Inevitably, the subject turns to sex and marriage. I'll never forget asking one group what they thought of marriage in a country where most educated young people (and half go to university) don't get married or bear children until they are well over 30. A young woman gave me a thoughtful answer and so I asked her, "What are you looking for in a husband?" Without batting an eye or pausing for thought, she answered: "Three things. One, he must be good in bed. Two, he must be a good father. Three, when we divorce, he mustn't be bitter."
These three answers aren't all that surprising. Sweden has taken the ideal of individual autonomy further than most other countries. The Swedish girl is basically following the state ideology: she is saying that her future husband must follow the rules of autonomy.
The Swedes decided decades ago that the traditional male career role was the privileged autonomous one. Therefore, they set themselves the aim of overthrowing traditional gender roles. Women were to follow a traditional male career path and men were to spend just as much time as women mothering children.
The result was that women no longer needed men as protectors and providers. They would be kept secure by the social welfare state and for the short time they spent at home with their children they would be supported by a paid maternity leave scheme.
But if men are no longer required as protectors and providers then what are they good for? Well, there is still the sex drive to connect men and women. The sex drive by itself doesn't really lead on to marriage (but rather to promiscuous relationships) so it's not surprising to learn that Swedes marry very late if at all.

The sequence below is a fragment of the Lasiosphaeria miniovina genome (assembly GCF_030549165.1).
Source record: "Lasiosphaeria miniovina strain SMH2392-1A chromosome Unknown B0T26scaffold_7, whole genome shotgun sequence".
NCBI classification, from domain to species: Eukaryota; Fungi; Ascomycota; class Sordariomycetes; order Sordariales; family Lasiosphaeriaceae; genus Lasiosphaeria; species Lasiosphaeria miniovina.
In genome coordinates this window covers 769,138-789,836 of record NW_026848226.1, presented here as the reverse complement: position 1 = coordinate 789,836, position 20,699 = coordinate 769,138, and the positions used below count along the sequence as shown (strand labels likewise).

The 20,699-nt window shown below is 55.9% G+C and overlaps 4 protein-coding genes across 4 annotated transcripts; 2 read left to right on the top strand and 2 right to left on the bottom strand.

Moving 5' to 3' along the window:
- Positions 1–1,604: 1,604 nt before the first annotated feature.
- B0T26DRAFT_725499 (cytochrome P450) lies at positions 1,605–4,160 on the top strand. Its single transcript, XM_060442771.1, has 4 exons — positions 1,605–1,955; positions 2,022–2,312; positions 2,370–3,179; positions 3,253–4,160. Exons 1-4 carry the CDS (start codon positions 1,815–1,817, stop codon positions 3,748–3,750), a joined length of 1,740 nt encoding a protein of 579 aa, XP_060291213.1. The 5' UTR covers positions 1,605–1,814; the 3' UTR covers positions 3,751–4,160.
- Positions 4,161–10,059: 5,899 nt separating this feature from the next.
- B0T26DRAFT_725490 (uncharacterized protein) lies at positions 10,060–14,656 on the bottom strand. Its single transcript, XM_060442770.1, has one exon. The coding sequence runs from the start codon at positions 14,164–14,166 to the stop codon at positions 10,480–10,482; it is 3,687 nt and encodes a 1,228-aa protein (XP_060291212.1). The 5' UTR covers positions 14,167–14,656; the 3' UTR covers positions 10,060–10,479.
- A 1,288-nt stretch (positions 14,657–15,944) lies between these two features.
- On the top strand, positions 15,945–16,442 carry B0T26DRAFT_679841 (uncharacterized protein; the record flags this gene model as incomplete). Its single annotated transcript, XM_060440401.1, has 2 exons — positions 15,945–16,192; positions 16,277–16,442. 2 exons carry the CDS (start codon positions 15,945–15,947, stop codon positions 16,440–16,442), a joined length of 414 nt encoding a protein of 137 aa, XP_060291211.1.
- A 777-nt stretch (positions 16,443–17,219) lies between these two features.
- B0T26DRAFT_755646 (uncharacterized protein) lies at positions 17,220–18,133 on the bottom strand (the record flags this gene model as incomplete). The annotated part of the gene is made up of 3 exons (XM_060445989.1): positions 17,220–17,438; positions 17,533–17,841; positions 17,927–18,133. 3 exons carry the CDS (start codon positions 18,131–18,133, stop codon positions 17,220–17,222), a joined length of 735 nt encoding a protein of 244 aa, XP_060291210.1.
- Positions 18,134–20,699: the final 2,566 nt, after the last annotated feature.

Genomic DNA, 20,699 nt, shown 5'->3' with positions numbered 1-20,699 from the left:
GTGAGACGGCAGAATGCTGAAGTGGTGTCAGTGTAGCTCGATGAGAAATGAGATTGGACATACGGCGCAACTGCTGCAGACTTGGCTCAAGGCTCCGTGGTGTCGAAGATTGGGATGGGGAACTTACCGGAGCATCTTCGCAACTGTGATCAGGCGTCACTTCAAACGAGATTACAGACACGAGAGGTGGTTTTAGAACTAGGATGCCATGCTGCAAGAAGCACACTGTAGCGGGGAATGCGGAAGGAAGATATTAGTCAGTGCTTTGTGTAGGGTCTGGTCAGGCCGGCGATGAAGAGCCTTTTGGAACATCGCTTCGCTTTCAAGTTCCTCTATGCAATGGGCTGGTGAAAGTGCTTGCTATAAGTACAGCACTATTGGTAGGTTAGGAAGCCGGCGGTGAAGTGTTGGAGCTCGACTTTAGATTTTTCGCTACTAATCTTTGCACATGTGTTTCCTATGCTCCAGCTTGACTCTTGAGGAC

Nonetheless, sex is still permissible under the rules of autonomy, so it's still there on the Swedish woman's list of what men are good for.
So is fatherhood, but understood the Swedish way. A "good father" means a father who takes over half of the traditional female role. That is why Jonathan Power notes that,
most Swedish men push the pram, do the nappies, get up in the night and help clean the house. Many, too, take at least six months off to look after the baby while the woman goes back to work.
Again, a man who agrees to this is acting in line with the state policy of autonomy, in which gender roles are abolished in favour of a single unisex role.
Finally, for women to be autonomous they have to be able to determine, without impediment, whom they will live with. They must, therefore, be able to freely divorce. If you agree freely to your wife divorcing you, you are acting according to the rules of autonomy. So, again, it makes sense that our Swedish woman should have, as a test of a future husband, the idea that he would divorce without bitterness.
So our young Swedish woman is strongly influenced by state policy, enough to give voice to it spontaneously in her responses. But I very much doubt that this is the end of the story.
Most women are attracted to masculine qualities in a man. When monogamy begins to break down, and women revert even more strongly to hypergamy - to a desire to be with a rare "alpha" male - the emphasis on masculine qualities in a man will be even greater.
So our Swedish woman is likely to want contradictory things. At one level, she wants to follow the system and so insists that her future husband accept an androgynous role. It is most probable, though, that she will be attracted to men who show some kind of masculine drive or strength of principle or who have demonstrated some kind of effectiveness in the world.
It must be a difficult game to play for Swedish men. You would have to genuflect to one ideal, whilst carrying through with another. Presumably it all creates a certain level of confusion and discontent.